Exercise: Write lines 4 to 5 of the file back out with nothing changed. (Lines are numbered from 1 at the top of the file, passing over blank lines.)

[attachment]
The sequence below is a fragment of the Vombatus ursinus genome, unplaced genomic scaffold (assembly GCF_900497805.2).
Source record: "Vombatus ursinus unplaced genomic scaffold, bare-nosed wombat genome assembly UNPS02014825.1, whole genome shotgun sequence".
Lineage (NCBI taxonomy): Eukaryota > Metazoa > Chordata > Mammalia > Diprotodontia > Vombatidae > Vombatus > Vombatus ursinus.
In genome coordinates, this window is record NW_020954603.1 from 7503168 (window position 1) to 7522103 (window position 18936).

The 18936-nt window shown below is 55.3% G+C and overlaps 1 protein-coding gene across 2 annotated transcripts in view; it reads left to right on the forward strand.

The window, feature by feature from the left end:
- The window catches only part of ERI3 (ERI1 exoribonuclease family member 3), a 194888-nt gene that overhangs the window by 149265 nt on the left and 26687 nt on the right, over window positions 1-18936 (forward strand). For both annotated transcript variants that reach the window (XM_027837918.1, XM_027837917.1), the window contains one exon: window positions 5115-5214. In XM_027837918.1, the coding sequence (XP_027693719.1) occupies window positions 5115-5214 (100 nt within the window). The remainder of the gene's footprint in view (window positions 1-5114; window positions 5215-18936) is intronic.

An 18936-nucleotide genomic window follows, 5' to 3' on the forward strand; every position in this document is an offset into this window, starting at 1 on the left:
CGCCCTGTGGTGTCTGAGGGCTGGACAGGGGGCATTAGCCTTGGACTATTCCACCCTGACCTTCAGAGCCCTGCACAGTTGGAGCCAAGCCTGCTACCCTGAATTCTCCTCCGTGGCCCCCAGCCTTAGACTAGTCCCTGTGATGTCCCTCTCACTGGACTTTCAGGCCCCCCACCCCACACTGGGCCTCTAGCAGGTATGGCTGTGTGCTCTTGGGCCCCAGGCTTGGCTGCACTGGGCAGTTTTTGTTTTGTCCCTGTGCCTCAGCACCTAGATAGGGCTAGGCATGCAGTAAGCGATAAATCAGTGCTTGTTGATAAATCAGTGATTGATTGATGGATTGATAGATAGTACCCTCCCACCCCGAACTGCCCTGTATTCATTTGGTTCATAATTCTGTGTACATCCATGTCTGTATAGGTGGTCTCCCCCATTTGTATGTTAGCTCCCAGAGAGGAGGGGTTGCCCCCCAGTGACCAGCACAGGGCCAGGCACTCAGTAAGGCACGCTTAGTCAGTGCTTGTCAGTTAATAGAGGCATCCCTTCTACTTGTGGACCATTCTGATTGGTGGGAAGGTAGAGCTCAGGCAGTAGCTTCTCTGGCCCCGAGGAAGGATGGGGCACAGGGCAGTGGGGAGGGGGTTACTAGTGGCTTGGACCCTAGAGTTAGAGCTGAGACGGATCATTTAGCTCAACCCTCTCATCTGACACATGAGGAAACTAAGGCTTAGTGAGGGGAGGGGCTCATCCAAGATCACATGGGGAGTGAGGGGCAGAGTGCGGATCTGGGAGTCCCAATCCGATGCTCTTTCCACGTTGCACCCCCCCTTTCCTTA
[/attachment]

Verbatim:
In genome coordinates, this window is record NW_020954603.1 from 7503168 (window position 1) to 7522103 (window position 18936).

The 18936-nt window shown below is 55.3% G+C and overlaps 1 protein-coding gene across 2 annotated transcripts in view; it reads left to right on the forward strand.